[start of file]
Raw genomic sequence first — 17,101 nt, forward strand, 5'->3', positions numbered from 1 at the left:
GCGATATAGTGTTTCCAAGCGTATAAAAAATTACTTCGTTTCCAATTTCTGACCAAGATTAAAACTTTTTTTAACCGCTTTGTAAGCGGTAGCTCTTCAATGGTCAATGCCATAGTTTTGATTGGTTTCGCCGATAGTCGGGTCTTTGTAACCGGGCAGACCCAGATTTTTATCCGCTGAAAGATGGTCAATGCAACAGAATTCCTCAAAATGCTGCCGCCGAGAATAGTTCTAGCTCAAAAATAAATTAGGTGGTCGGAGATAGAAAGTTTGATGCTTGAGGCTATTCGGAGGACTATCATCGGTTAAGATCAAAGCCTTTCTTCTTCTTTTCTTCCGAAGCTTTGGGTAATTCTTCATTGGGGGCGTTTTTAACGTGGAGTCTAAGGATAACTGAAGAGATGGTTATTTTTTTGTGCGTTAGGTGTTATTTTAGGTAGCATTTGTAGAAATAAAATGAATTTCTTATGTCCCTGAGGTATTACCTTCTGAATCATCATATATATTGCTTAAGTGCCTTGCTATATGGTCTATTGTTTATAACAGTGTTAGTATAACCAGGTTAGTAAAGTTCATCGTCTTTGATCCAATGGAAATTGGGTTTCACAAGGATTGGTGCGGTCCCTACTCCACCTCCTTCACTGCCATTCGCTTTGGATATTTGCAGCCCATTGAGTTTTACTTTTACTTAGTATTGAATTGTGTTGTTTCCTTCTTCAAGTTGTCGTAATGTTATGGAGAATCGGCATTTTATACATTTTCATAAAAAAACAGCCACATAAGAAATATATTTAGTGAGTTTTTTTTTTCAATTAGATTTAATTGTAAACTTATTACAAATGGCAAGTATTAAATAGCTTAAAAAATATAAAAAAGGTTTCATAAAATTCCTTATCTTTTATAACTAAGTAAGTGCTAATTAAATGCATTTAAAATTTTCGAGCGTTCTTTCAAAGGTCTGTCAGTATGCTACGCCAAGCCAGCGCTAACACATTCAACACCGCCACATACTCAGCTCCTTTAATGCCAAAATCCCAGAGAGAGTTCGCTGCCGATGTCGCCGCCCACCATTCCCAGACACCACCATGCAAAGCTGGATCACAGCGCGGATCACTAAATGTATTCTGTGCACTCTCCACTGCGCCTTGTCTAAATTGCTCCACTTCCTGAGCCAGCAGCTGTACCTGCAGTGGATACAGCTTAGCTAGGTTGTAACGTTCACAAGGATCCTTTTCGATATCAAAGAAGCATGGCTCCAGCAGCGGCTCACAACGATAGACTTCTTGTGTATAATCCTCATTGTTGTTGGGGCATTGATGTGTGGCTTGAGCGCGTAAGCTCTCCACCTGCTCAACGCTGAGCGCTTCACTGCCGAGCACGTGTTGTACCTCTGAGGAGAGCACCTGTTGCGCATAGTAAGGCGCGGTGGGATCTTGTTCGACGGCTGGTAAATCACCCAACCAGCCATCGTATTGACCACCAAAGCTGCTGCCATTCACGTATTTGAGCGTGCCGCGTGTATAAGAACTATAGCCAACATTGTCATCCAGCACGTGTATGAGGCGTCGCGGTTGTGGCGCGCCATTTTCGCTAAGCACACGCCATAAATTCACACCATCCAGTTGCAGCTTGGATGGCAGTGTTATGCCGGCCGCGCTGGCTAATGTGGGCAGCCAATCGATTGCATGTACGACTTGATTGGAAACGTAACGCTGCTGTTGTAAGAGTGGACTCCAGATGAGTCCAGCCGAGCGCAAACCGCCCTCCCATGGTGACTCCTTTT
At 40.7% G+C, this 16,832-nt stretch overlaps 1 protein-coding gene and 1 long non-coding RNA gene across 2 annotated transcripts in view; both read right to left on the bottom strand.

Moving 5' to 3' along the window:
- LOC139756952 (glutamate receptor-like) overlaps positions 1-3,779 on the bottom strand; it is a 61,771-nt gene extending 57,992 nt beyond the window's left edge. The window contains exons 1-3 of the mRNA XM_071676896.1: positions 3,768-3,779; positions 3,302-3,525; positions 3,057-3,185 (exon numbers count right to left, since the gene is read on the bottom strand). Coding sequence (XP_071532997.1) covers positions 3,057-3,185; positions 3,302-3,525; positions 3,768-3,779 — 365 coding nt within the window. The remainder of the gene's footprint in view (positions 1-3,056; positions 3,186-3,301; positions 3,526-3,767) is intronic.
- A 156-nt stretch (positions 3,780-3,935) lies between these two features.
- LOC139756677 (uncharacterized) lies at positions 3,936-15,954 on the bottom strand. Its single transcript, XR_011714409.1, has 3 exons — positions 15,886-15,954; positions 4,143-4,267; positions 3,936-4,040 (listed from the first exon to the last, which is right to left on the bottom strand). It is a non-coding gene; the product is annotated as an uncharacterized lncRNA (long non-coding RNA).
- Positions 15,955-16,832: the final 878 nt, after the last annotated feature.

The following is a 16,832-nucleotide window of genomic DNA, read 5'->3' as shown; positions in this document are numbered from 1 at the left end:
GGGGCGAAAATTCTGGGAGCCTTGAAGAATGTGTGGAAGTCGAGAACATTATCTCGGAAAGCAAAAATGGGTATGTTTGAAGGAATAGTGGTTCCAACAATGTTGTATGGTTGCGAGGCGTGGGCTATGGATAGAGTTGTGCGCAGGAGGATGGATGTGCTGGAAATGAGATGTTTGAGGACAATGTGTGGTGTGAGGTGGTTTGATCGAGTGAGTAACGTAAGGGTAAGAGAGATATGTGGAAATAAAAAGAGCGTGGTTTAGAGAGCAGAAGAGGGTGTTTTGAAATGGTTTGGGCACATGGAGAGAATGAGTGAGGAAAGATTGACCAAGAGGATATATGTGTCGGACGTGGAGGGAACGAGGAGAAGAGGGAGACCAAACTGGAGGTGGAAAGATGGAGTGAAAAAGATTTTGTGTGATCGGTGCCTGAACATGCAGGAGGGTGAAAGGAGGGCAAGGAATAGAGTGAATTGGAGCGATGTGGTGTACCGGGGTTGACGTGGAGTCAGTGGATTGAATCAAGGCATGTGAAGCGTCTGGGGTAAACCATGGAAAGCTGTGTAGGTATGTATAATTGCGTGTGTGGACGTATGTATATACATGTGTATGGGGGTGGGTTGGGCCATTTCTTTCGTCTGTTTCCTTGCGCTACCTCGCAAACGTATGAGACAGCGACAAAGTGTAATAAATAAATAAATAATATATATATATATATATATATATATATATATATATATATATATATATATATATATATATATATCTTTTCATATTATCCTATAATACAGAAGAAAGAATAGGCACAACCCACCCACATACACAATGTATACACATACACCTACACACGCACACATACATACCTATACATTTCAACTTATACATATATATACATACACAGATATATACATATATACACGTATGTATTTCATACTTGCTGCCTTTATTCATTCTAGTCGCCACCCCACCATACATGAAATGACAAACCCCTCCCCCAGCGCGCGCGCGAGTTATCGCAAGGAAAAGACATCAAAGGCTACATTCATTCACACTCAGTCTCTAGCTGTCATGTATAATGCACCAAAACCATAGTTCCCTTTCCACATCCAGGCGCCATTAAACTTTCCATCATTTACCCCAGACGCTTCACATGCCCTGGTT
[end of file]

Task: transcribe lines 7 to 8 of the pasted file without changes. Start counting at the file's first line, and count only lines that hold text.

- LOC139756677 (uncharacterized) lies at positions 3,936-15,954 on the bottom strand. Its single transcript, XR_011714409.1, has 3 exons — positions 15,886-15,954; positions 4,143-4,267; positions 3,936-4,040 (listed from the first exon to the last, which is right to left on the bottom strand). It is a non-coding gene; the product is annotated as an uncharacterized lncRNA (long non-coding RNA).
- Positions 15,955-16,832: the final 878 nt, after the last annotated feature.